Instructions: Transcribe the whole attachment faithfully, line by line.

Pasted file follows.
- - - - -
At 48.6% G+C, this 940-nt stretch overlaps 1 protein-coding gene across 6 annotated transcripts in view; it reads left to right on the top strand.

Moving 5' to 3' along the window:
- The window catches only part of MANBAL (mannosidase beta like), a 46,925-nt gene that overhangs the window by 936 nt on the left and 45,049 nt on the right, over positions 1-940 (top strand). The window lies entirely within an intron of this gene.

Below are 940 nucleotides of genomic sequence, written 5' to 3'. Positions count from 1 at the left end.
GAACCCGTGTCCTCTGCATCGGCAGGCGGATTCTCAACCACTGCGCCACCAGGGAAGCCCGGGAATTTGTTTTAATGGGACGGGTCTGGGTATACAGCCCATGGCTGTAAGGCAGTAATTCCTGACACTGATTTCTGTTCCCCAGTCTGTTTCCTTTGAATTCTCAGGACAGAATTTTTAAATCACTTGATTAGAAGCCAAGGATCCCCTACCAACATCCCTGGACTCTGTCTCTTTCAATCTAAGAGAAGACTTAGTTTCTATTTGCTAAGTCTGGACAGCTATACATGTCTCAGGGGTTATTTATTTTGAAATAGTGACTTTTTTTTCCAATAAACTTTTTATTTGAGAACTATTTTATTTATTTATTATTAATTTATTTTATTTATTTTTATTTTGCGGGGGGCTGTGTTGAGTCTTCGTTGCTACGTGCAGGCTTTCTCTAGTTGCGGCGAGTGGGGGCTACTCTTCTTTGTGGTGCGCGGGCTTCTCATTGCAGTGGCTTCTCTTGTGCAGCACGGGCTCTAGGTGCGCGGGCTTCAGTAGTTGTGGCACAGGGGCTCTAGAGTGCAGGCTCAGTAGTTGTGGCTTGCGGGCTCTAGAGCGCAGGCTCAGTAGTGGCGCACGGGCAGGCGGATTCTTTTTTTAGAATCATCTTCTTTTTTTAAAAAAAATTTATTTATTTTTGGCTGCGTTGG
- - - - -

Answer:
At 48.6% G+C, this 940-nt stretch overlaps 1 protein-coding gene across 6 annotated transcripts in view; it reads left to right on the top strand.

Moving 5' to 3' along the window:
- The window catches only part of MANBAL (mannosidase beta like), a 46,925-nt gene that overhangs the window by 936 nt on the left and 45,049 nt on the right, over positions 1-940 (top strand). The window lies entirely within an intron of this gene.

Below are 940 nucleotides of genomic sequence, written 5' to 3'. Positions count from 1 at the left end.
GAACCCGTGTCCTCTGCATCGGCAGGCGGATTCTCAACCACTGCGCCACCAGGGAAGCCCGGGAATTTGTTTTAATGGGACGGGTCTGGGTATACAGCCCATGGCTGTAAGGCAGTAATTCCTGACACTGATTTCTGTTCCCCAGTCTGTTTCCTTTGAATTCTCAGGACAGAATTTTTAAATCACTTGATTAGAAGCCAAGGATCCCCTACCAACATCCCTGGACTCTGTCTCTTTCAATCTAAGAGAAGACTTAGTTTCTATTTGCTAAGTCTGGACAGCTATACATGTCTCAGGGGTTATTTATTTTGAAATAGTGACTTTTTTTTCCAATAAACTTTTTATTTGAGAACTATTTTATTTATTTATTATTAATTTATTTTATTTATTTTTATTTTGCGGGGGGCTGTGTTGAGTCTTCGTTGCTACGTGCAGGCTTTCTCTAGTTGCGGCGAGTGGGGGCTACTCTTCTTTGTGGTGCGCGGGCTTCTCATTGCAGTGGCTTCTCTTGTGCAGCACGGGCTCTAGGTGCGCGGGCTTCAGTAGTTGTGGCACAGGGGCTCTAGAGTGCAGGCTCAGTAGTTGTGGCTTGCGGGCTCTAGAGCGCAGGCTCAGTAGTGGCGCACGGGCAGGCGGATTCTTTTTTTAGAATCATCTTCTTTTTTTAAAAAAAATTTATTTATTTTTGGCTGCGTTGG